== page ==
The season of The Colony on Discovery started tonight. This season takes place on the Louisiana coast in a 10 acre abandoned neighborhood.
In it, 7 strangers agree to attempt to live off of the grid for 50 days in a post pandemic urban environment.
Over the 50 days, they’ll have to manage basic survival, the politics of being with a group of strangers, and they’ll face threats from outsiders.
Last season, I covered survival lessons from The colony after each episode. It IS a TV show, and it isn’t real life, but there are elements of survival that you can learn from it.
As with any survival TV show, it’s entertaining and possibly even educational, but you really MUST actually practice the skills to have a valid expectation of being able to use them to survive.
With that, let’s look at season 2!
The season starts out with all 7 participants isolated in a 7 foot by 7 foot room for 72 hours. They’re notified that the isolation has ended with an announcement to put on their hazmat suits and masks.
-One of the first lessons comes quick when a participant says that he was waiting for an authority figure to come and tell them what to do. Keep in mind that self-rescue may be the only rescue that you get in a timely manner in a disaster.
After the group scavanges a few local buildings, they get to work on water. They decide to go with a sand and charcoal filter, like what I cover in the SurviveInPlace Advanced Urban Water book. After they filter out the debris and odors, they decide to boil the water to kill off bacteria, viruses, and other creepy crawlies.
This is a great combination that you can use almost anywhere to filter out creepy crawlies, debris, and urban contaminants.
-They decide to start their fire with an effective, but short sighted method of hooking one end of a set of jumper cables to a battery and sparking the other end together next to a bundle of tinder.
One glaring mistake they made on the first night was that they all slept at the same time and completely ignored security. When you’re in a group, you need to schedule sleep times so that you always have people keeping watch. Besides giving early warning in the event of danger, this allows people who are sleeping to completely turn off and get recouperative sleep.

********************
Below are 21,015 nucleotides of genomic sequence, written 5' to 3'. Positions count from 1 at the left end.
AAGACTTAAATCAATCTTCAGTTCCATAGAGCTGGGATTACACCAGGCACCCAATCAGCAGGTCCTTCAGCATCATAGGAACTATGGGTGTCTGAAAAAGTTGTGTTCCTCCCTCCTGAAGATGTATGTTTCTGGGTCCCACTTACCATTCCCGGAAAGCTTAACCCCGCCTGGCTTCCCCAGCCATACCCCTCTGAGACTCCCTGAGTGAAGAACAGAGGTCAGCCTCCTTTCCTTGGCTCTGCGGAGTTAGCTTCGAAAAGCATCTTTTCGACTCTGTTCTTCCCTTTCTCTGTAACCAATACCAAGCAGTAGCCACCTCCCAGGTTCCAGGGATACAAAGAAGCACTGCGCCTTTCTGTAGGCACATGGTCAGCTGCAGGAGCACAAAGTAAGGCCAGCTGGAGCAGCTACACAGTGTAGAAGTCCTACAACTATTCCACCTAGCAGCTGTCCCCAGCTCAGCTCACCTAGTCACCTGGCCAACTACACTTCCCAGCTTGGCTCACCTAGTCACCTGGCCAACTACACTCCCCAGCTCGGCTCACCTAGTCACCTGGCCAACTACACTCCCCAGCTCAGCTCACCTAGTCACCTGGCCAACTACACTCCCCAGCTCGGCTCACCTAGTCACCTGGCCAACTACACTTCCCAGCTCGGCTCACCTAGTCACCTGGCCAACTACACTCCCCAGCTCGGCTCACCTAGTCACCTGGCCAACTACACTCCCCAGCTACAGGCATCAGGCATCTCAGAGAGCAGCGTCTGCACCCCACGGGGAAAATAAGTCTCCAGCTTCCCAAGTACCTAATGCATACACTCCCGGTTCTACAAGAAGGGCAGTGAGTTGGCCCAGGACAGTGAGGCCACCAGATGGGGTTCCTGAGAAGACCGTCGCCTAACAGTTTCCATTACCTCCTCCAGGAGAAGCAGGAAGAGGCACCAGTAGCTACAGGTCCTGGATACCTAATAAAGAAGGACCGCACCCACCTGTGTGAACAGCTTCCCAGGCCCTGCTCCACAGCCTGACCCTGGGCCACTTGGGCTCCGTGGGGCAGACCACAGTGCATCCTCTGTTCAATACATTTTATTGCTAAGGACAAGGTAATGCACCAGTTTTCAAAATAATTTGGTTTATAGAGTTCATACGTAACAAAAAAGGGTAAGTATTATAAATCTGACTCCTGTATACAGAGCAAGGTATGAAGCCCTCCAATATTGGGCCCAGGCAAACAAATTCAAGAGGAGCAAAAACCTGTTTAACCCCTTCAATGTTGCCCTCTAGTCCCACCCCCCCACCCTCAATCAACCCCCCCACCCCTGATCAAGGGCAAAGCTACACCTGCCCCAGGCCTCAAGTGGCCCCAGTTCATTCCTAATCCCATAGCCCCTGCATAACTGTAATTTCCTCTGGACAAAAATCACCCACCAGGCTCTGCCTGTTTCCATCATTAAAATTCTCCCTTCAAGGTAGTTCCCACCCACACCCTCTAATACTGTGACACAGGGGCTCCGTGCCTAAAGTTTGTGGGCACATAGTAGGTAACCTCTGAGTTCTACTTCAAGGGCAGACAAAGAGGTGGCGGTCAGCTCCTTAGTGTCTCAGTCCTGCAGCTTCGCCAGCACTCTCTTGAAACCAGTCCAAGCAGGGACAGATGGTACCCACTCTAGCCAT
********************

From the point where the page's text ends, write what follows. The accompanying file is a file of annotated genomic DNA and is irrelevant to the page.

-Make sure that everyone is on the same page as far as helping strangers BEFORE strangers show up.
-Splitting up and/or caching items will keep you from getting wiped out in one shot by looters and/or robbers.
-In a viral outbreak situation, if someone makes contact with a stranger, they need to quarantine themselves for however long the incubation period is.
-Water catchment should be set up BEFORE it rains. Especially in desert areas.
-in a group, not everyone will be able to work at the same pace for the same amount of time or contribute in the same way. Decide ahead of time or early on who will do what.
-One of the guys, George, decided to go off on his own in the middle of the day to nap and he talked about being surrounded by idiots. If you’re stuck with a group of strangers that you need to depend on for survival, it’s a good idea to try to fit in and not cause unnecessary friction. At some point in a stressful situation, people tend to gang up and focus all of their frustration on one problem or person…kind of like a lightning rod. If you want to stay a part of the group, try not to be the lightning rod.
-If you have a choice of locations, pick a location that can be easily defended…ideally with limited avenues of approaches that can be blocked or where you can mount an effective defense.
-Pepper spray is best used as a surprise weapon.
-Don’t waste pouring milk in your eyes if you get sprayed with pepper spray. Time is the best way to take care of the effects.
-If you encounter multiple attackers, make an example of the first one and you might not have to fight number two. Attack two or three people just enough to make them mad and you’re problem just got bigger.
-If you are attacked by a group that includes both men and women, keep in mind that women can crush your head with a rock just as effectively as a man.
What other lessons did you get from this episode? Comment below to share your thoughts.